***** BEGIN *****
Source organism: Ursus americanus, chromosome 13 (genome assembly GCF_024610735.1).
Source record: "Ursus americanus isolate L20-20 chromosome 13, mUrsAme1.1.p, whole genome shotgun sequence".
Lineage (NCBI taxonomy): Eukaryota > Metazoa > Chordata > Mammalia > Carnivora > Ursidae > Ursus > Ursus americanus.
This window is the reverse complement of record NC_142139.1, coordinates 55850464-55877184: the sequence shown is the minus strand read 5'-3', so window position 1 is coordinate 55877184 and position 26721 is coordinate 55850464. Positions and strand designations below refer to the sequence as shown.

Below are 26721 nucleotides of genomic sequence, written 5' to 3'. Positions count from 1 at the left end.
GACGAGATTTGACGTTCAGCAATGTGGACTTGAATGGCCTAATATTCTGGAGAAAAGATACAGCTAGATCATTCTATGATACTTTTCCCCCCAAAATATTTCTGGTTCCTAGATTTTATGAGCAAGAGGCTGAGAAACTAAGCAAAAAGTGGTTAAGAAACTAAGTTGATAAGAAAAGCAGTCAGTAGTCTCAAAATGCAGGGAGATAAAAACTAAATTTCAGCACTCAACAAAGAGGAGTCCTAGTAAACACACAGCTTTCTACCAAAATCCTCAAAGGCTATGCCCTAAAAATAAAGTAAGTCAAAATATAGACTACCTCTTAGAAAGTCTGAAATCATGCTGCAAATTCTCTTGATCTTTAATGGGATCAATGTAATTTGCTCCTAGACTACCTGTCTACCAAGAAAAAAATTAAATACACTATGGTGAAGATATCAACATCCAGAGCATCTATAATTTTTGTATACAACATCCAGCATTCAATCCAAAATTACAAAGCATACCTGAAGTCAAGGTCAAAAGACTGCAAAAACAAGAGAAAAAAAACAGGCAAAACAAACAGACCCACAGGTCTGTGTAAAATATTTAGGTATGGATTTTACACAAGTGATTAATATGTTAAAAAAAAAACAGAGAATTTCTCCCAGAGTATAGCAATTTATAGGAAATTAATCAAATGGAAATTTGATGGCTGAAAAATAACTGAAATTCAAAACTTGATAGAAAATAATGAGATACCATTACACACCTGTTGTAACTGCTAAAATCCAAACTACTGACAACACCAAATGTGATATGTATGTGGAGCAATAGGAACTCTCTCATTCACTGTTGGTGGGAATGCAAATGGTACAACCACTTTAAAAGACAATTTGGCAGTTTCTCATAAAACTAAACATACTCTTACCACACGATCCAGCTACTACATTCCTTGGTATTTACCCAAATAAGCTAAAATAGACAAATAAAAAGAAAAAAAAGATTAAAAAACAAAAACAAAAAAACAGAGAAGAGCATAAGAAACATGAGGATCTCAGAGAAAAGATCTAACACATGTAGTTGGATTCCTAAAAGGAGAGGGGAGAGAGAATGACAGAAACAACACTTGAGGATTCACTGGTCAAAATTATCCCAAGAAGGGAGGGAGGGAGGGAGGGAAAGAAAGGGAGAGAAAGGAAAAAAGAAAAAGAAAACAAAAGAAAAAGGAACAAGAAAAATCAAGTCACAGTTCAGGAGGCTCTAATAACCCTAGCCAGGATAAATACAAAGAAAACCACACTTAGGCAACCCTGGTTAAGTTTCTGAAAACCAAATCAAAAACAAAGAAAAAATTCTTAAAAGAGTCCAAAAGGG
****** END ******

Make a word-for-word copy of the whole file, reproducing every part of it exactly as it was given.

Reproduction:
Source organism: Ursus americanus, chromosome 13 (genome assembly GCF_024610735.1).
Source record: "Ursus americanus isolate L20-20 chromosome 13, mUrsAme1.1.p, whole genome shotgun sequence".
Lineage (NCBI taxonomy): Eukaryota > Metazoa > Chordata > Mammalia > Carnivora > Ursidae > Ursus > Ursus americanus.
This window is the reverse complement of record NC_142139.1, coordinates 55850464-55877184: the sequence shown is the minus strand read 5'-3', so window position 1 is coordinate 55877184 and position 26721 is coordinate 55850464. Positions and strand designations below refer to the sequence as shown.

Below are 26721 nucleotides of genomic sequence, written 5' to 3'. Positions count from 1 at the left end.
GACGAGATTTGACGTTCAGCAATGTGGACTTGAATGGCCTAATATTCTGGAGAAAAGATACAGCTAGATCATTCTATGATACTTTTCCCCCCAAAATATTTCTGGTTCCTAGATTTTATGAGCAAGAGGCTGAGAAACTAAGCAAAAAGTGGTTAAGAAACTAAGTTGATAAGAAAAGCAGTCAGTAGTCTCAAAATGCAGGGAGATAAAAACTAAATTTCAGCACTCAACAAAGAGGAGTCCTAGTAAACACACAGCTTTCTACCAAAATCCTCAAAGGCTATGCCCTAAAAATAAAGTAAGTCAAAATATAGACTACCTCTTAGAAAGTCTGAAATCATGCTGCAAATTCTCTTGATCTTTAATGGGATCAATGTAATTTGCTCCTAGACTACCTGTCTACCAAGAAAAAAATTAAATACACTATGGTGAAGATATCAACATCCAGAGCATCTATAATTTTTGTATACAACATCCAGCATTCAATCCAAAATTACAAAGCATACCTGAAGTCAAGGTCAAAAGACTGCAAAAACAAGAGAAAAAAAACAGGCAAAACAAACAGACCCACAGGTCTGTGTAAAATATTTAGGTATGGATTTTACACAAGTGATTAATATGTTAAAAAAAAAACAGAGAATTTCTCCCAGAGTATAGCAATTTATAGGAAATTAATCAAATGGAAATTTGATGGCTGAAAAATAACTGAAATTCAAAACTTGATAGAAAATAATGAGATACCATTACACACCTGTTGTAACTGCTAAAATCCAAACTACTGACAACACCAAATGTGATATGTATGTGGAGCAATAGGAACTCTCTCATTCACTGTTGGTGGGAATGCAAATGGTACAACCACTTTAAAAGACAATTTGGCAGTTTCTCATAAAACTAAACATACTCTTACCACACGATCCAGCTACTACATTCCTTGGTATTTACCCAAATAAGCTAAAATAGACAAATAAAAAGAAAAAAAAGATTAAAAAACAAAAACAAAAAAACAGAGAAGAGCATAAGAAACATGAGGATCTCAGAGAAAAGATCTAACACATGTAGTTGGATTCCTAAAAGGAGAGGGGAGAGAGAATGACAGAAACAACACTTGAGGATTCACTGGTCAAAATTATCCCAAGAAGGGAGGGAGGGAGGGAGGGAAAGAAAGGGAGAGAAAGGAAAAAAGAAAAAGAAAACAAAAGAAAAAGGAACAAGAAAAATCAAGTCACAGTTCAGGAGGCTCTAATAACCCTAGCCAGGATAAATACAAAGAAAACCACACTTAGGCAACCCTGGTTAAGTTTCTGAAAACCAAATCAAAAACAAAGAAAAAATTCTTAAAAGAGTCCAAAAGGG